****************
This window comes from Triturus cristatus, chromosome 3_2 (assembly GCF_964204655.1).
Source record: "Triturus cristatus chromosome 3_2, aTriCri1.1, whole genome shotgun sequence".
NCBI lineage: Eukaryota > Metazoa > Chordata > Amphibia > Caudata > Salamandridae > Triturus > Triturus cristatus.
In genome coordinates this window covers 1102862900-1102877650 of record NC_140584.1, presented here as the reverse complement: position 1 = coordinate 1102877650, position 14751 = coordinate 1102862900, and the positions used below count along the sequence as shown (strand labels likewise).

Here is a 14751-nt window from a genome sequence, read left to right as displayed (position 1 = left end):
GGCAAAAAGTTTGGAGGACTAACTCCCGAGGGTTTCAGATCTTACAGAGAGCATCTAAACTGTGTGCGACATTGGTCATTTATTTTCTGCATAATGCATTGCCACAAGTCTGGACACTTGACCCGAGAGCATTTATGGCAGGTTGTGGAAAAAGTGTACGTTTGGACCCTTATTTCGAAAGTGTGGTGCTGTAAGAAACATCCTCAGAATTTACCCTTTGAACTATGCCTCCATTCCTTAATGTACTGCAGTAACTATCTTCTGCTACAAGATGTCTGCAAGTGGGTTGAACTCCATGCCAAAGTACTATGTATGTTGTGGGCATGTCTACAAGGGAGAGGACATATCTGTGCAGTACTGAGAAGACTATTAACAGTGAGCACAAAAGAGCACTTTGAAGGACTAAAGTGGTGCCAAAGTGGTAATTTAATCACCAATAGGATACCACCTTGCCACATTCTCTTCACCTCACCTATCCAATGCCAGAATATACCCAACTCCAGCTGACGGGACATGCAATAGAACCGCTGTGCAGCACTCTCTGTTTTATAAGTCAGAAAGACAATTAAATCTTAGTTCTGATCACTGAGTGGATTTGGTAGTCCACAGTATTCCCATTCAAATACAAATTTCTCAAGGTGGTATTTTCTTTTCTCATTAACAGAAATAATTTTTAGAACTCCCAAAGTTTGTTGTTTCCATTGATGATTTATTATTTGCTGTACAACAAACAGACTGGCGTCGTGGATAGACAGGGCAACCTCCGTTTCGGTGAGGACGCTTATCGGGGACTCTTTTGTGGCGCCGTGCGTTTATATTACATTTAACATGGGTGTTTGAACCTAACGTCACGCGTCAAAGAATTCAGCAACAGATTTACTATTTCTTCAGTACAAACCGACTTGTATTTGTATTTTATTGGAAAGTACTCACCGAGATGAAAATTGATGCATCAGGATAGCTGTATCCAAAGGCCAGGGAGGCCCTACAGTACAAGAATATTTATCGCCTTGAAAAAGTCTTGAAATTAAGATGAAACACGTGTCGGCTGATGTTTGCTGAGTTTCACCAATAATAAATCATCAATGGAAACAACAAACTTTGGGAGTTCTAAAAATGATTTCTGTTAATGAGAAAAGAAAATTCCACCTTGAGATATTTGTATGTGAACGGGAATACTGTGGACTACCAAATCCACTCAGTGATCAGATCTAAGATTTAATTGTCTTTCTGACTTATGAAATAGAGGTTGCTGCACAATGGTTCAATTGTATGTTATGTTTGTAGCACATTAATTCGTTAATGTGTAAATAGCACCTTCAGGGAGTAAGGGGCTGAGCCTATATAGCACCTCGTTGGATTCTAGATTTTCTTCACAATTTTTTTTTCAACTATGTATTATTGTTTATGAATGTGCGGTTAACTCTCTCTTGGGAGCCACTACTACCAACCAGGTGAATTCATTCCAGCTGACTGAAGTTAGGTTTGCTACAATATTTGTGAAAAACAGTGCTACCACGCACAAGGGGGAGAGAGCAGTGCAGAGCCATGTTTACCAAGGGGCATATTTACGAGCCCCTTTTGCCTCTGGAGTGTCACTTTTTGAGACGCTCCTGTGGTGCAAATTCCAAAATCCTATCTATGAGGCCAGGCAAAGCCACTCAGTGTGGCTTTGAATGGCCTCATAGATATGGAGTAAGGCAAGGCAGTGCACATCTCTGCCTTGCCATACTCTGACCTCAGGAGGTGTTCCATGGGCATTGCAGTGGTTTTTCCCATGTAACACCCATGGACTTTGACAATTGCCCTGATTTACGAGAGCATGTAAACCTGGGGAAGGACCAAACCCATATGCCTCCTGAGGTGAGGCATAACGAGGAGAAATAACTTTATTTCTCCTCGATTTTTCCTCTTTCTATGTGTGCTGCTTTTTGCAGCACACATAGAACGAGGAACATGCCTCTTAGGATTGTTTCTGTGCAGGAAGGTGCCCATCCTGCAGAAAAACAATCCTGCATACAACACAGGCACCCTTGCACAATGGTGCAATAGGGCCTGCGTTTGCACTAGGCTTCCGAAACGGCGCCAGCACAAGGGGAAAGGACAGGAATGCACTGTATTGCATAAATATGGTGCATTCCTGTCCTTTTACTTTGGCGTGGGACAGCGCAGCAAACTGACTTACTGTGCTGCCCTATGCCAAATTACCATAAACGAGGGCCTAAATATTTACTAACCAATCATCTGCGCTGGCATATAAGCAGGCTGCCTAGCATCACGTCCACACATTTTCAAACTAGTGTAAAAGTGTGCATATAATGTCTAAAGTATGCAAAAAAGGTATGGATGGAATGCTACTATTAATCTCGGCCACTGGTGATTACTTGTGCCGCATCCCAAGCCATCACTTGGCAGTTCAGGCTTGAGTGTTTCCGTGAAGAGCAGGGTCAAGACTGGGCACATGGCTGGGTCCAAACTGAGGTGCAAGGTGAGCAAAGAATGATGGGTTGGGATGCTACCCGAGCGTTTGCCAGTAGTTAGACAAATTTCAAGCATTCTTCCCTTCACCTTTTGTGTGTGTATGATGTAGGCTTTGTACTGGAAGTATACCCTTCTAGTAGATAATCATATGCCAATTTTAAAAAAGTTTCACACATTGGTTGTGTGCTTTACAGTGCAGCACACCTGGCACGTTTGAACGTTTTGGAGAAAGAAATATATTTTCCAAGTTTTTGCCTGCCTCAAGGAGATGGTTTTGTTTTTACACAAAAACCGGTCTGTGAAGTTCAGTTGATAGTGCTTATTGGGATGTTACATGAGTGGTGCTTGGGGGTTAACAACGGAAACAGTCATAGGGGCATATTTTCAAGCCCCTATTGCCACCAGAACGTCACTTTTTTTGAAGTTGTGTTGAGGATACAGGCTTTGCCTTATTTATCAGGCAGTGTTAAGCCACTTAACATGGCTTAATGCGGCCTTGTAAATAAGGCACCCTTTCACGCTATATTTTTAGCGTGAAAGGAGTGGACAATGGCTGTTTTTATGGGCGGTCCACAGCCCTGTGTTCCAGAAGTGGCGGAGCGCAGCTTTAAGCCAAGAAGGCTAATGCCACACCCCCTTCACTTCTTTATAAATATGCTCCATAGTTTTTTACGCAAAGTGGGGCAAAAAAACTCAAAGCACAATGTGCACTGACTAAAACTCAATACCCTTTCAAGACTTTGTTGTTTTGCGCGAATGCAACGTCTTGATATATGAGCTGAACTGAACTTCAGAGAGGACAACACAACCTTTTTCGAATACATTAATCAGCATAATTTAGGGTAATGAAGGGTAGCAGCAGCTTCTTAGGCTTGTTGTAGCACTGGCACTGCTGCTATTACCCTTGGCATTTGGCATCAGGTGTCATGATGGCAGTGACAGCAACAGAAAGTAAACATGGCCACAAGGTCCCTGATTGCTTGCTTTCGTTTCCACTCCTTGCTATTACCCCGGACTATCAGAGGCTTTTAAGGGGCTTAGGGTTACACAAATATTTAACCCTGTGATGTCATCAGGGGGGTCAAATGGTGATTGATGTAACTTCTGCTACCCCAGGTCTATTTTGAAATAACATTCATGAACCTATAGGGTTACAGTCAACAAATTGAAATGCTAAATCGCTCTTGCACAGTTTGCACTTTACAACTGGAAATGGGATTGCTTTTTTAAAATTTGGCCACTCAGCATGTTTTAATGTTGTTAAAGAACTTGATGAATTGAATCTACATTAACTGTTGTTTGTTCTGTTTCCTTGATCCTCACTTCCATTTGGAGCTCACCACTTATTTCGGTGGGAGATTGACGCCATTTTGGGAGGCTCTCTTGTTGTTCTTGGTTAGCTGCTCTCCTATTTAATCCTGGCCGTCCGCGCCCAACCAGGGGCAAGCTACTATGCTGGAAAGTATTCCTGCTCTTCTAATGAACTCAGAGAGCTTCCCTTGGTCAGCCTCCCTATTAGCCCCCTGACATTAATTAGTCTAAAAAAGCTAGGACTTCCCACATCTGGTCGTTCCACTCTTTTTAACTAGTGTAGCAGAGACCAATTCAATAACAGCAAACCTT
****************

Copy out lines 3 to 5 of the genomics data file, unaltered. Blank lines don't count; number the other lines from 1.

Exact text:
NCBI lineage: Eukaryota > Metazoa > Chordata > Amphibia > Caudata > Salamandridae > Triturus > Triturus cristatus.
In genome coordinates this window covers 1102862900-1102877650 of record NC_140584.1, presented here as the reverse complement: position 1 = coordinate 1102877650, position 14751 = coordinate 1102862900, and the positions used below count along the sequence as shown (strand labels likewise).

Here is a 14751-nt window from a genome sequence, read left to right as displayed (position 1 = left end):